Traditional owners in NSW have welcomed a doubling of the size of the Aboriginal-owned Mutawintji State Conservation Area.

NSW Environment Minister Matt Kean has gazetted Nuntherungie Station - 56,954 hectares of land 160 kilometres north-east of Broken Hill - to the Mutawintji State Conservation Area. The total size of the conservation area is now over 120,000 hectares.

The Mutawintji Board of Management purchased the land in 2015 to expand the Mutawintji National Park, the first Aboriginal-owned national park in New South Wales.

“Our aim and the aim of our old people when they negotiated [the Mutawintji] lease was to give us a way to keep that land and protect it,” says Mutawintji park manager, Leroy Johnson.

“It means no more sheep, no more cattle, and the land can have a bit of time to heal. It's very important.”

An official visit from the minister also brought about another milestone – the biggest gathering of traditional owners (Wimpatja) on Nuntherungie since colonisation.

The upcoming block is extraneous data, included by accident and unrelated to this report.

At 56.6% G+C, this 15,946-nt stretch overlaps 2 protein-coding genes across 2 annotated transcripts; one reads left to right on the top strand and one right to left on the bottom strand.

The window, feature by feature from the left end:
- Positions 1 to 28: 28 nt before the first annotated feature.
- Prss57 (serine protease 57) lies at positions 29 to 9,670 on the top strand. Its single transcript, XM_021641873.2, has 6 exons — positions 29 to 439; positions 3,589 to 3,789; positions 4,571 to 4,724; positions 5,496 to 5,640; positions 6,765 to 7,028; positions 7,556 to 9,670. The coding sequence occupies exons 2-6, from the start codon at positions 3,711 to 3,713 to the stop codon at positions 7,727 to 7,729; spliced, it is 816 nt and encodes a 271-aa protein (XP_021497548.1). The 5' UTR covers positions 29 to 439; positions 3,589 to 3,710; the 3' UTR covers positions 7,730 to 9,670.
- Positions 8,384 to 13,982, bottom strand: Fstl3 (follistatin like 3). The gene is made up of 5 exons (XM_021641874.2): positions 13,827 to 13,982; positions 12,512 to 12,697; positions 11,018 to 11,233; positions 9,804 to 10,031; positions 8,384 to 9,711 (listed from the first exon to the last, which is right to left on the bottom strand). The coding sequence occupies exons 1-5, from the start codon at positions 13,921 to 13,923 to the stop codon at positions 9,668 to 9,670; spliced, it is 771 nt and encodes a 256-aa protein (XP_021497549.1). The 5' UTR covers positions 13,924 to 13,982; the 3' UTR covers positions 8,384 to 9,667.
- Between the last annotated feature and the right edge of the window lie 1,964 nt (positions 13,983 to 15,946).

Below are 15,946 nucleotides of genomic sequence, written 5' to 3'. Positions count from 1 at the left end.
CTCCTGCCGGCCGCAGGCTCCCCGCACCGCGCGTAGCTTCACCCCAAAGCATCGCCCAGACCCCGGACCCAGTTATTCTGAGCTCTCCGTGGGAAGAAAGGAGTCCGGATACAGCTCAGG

Sixty traditional owners gathered at an ochre pit to welcome the Minister and witness the signing of the government’s commitment to protect the area.

Barkindji woman and Mutawintji Local Aboriginal Land Council CEO Nancy Bates says ti was an emotional time.

“Places like the ochre pit where we have painted ourselves up,” she said.

“I feel a deep sense of belonging that I've been longing for most of my life.

“I feel hope. This is a display of resilience and the strength of our people.

“We love each other and we love this country, this country loves us. I feel really connected, it's quite emotional.”

The expanded conservation area will require more rent paid by the government to the Mutawintji Board of Management, but it is not yet clear how much that will be.

Mutawintji park manager Leroy Johnson said the new money could create more jobs in the park for the local Aboriginal community.

“We see problems in the towns nowadays, but we've got a lot of space and culture out here,” he said.

“We want to get our kids, our old people, and everyone to do stuff on the land and start practising our culture.”

Nuntherungie is around 120km from the Darling River, which was originally known as ‘Barka’, but it is a central part of the river’s dreaming story, linking the need for protection of one to the other.

Local elders have suggested there is some contradiction in the NSW Government's commitment to protect one environment while allegedly ignoring the river.

There is particular frustration with Minister for Water Melinda Pavey over her criticism of the Natural Resources Commission's review of the Barwon-Darling Water Sharing Plan, which she attacked over its modelling and conclusions.